To support their theories, creationists often offer not just bible quotations but also, and to varying degrees, quasi-scientific arguments. Young Earth Creationists, for example, point to the presence of crude oil in underground deposits or the annual growth of the Mississippi delta. Thus, if the Earth were older than 6000 years, all crude oil (so the argument goes) would have drained away long ago and the Mississippi delta would extend up to Africa by now. Old Earth Creationists point to the faint likelihood for DNA-modules (nucleotides) to arrange themselves in such a manner that a life form is generated. When confronted with the overwhelming evidence in nature that contradicts creationist claims — for example, the age of ►fossils, the similarities in genetic codes of life forms on Earth, or the life spans of stars — creationists will typically retreat to the claim that all those observations are wrongly interpreted by mainstream science, and have to be reinterpreted in terms of the Bible.
For this, creationists distinguish between two kinds of science. Operational science is ok, as it does not contradict the Bible and has produced useful things such as steam engines, TV, and microwaves. Historical science is not ok, as it makes statements about the unobservable past and thus is in conflict with the creationist's interpretation of the Bible. Historical science in that sense means not only history and archeology, but also physics (►radiometric dating), astronomy (►Big Bang) and of course biology with its evolutionary theory. A detailed outline of the typical Creationist arguments is included below in the links related to the topic.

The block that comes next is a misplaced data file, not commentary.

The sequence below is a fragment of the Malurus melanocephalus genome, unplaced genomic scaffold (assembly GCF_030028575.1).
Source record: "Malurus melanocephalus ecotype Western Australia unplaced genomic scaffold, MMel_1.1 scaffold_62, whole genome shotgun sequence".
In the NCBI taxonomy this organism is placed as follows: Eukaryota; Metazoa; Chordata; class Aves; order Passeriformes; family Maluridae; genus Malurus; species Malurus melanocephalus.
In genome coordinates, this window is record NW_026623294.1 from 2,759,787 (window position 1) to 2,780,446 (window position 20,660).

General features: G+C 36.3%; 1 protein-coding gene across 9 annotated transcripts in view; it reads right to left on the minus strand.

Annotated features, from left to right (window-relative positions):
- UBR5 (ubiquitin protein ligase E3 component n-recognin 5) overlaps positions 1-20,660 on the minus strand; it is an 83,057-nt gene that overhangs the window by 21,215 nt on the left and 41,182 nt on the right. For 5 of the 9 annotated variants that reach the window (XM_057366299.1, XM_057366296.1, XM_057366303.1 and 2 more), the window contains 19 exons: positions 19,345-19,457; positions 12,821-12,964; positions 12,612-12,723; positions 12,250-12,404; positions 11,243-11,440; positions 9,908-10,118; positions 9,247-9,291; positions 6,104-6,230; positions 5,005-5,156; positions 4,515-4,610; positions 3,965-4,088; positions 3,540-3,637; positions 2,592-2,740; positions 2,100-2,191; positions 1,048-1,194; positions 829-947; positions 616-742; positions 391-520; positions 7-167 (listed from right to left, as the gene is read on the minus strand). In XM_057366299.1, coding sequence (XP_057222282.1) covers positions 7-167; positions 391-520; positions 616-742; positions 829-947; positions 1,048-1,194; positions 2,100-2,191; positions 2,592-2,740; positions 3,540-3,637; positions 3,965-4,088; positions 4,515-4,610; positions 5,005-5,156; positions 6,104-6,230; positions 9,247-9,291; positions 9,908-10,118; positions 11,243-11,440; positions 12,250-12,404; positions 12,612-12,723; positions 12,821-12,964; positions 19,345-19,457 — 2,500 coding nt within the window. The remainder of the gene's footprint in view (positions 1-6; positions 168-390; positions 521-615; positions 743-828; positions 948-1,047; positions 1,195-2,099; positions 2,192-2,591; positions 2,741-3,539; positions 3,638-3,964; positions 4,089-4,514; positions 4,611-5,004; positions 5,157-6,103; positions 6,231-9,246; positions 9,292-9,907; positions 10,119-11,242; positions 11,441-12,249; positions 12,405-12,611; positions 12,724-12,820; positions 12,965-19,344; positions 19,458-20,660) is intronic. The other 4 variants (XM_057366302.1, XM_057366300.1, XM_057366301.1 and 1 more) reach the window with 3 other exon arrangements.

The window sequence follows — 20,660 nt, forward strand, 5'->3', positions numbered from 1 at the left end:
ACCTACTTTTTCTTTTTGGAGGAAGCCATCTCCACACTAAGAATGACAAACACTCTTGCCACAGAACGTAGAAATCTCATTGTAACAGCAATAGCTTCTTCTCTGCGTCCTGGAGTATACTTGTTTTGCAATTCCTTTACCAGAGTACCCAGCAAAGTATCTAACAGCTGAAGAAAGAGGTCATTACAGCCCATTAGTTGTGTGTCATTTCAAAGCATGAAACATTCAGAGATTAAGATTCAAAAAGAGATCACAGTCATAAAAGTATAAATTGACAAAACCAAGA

Evolutionary theory established itself in the early 20th century not only in science but also as a general worldview. At least among Western nations, it encountered its stiffest resistance in the ►USA. Here, opposition to evolutionary theory (particularly in the South), encouraged by an emerging class of charismatic Evangelical preachers with large followings, led in the 1920s to attempts — some successful, some not — in several Southern states to enact laws forbidding the teaching of evolution in those states' public schools. One of the successful attempts produced Tennessee's Butler Act, the law that was challenged and upheld in the famous Scopes "Monkey Trial" of 1925. But while that trial brought widespread ridicule upon Creationists in the American press, in fact it did little to set back the Creationist cause. Increasingly relying on protest and public pressure rather than legislation, Creationists pushed on in their efforts to drive Darwin out of school textbooks and in this way managed to intimidate the teaching of evolutionary theory almost entirely out of American schools until the 1960s.